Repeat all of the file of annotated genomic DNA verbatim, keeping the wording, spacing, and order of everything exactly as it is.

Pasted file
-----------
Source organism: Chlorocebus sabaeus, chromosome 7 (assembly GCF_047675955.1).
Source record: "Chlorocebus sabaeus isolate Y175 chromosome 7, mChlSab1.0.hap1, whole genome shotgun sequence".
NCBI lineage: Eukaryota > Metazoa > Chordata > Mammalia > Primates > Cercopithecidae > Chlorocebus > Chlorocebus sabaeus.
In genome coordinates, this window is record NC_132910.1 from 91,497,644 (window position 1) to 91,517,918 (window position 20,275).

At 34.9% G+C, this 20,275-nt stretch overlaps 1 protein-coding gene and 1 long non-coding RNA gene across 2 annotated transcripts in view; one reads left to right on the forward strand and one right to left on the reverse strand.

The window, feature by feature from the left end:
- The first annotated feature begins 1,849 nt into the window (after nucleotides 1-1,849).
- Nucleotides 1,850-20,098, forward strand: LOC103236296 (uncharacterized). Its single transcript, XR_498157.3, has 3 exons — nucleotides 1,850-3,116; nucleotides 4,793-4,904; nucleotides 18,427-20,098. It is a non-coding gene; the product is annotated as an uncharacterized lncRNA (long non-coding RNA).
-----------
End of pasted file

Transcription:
Source organism: Chlorocebus sabaeus, chromosome 7 (assembly GCF_047675955.1).
Source record: "Chlorocebus sabaeus isolate Y175 chromosome 7, mChlSab1.0.hap1, whole genome shotgun sequence".
NCBI lineage: Eukaryota > Metazoa > Chordata > Mammalia > Primates > Cercopithecidae > Chlorocebus > Chlorocebus sabaeus.
In genome coordinates, this window is record NC_132910.1 from 91,497,644 (window position 1) to 91,517,918 (window position 20,275).

At 34.9% G+C, this 20,275-nt stretch overlaps 1 protein-coding gene and 1 long non-coding RNA gene across 2 annotated transcripts in view; one reads left to right on the forward strand and one right to left on the reverse strand.

The window, feature by feature from the left end:
- The first annotated feature begins 1,849 nt into the window (after nucleotides 1-1,849).
- Nucleotides 1,850-20,098, forward strand: LOC103236296 (uncharacterized). Its single transcript, XR_498157.3, has 3 exons — nucleotides 1,850-3,116; nucleotides 4,793-4,904; nucleotides 18,427-20,098. It is a non-coding gene; the product is annotated as an uncharacterized lncRNA (long non-coding RNA).